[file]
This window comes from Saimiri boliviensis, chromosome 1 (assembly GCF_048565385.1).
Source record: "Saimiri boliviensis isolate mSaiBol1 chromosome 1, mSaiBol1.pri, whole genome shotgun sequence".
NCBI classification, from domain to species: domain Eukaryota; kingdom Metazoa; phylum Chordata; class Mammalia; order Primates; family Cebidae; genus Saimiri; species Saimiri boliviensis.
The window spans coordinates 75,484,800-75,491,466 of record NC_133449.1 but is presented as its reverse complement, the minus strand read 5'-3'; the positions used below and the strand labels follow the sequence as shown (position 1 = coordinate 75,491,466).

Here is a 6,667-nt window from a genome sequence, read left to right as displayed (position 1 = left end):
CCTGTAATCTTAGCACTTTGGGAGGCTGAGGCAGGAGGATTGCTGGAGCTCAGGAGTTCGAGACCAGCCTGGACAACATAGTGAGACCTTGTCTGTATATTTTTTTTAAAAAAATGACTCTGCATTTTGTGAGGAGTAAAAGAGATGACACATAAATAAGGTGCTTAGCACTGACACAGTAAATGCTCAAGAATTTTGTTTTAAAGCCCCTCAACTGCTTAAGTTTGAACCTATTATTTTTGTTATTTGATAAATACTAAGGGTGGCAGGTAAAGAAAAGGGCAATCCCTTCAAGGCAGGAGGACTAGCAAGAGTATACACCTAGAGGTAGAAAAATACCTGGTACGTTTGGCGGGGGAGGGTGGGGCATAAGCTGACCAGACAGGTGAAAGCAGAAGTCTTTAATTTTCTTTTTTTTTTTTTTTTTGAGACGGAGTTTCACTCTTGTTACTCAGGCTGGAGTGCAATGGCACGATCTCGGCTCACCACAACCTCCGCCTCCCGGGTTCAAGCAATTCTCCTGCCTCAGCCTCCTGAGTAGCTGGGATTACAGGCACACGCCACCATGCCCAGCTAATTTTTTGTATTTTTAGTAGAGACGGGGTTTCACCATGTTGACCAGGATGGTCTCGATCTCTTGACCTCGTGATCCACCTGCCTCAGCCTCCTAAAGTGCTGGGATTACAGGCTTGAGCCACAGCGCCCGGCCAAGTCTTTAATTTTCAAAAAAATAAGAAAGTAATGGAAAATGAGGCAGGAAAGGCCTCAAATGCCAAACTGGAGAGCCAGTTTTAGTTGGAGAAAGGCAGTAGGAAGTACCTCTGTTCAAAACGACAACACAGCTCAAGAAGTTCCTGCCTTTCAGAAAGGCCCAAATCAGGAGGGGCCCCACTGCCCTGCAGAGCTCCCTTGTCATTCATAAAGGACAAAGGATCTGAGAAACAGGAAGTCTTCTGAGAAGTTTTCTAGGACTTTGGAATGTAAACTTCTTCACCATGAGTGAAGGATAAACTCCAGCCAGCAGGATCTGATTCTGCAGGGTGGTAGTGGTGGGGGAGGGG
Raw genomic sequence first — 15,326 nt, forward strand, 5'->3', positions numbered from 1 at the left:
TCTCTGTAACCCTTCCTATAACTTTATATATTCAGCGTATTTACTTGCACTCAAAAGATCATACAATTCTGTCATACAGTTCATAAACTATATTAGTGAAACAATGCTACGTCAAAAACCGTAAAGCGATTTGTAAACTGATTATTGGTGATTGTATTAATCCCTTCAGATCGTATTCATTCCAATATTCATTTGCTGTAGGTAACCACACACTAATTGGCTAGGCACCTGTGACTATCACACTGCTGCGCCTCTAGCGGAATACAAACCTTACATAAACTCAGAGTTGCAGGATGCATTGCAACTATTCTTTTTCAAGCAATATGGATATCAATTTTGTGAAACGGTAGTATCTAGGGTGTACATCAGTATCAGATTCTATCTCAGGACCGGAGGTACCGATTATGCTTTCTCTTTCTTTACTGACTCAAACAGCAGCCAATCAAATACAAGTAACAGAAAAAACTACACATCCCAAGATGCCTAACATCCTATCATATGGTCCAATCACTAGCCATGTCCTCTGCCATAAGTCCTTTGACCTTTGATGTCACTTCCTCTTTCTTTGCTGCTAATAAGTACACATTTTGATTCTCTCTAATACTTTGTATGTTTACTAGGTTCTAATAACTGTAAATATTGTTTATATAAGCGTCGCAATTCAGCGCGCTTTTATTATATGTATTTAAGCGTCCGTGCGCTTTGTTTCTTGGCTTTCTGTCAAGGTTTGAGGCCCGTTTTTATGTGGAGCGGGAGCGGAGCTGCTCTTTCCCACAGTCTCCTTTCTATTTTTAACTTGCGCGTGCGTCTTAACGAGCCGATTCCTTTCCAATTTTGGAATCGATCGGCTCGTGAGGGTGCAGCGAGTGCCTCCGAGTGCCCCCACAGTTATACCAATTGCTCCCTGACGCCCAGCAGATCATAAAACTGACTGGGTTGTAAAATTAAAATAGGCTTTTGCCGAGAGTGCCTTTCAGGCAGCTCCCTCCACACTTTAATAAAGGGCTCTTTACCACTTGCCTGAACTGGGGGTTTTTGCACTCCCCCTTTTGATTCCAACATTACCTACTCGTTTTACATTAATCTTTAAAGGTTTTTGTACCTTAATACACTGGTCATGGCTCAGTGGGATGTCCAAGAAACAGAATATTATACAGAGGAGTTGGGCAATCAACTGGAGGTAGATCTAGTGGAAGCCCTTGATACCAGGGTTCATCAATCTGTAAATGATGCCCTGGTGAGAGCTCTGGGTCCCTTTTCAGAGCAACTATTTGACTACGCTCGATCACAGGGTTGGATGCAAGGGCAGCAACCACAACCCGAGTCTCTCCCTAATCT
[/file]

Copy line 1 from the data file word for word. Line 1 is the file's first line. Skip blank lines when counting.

This window comes from Saimiri boliviensis, chromosome 1 (assembly GCF_048565385.1).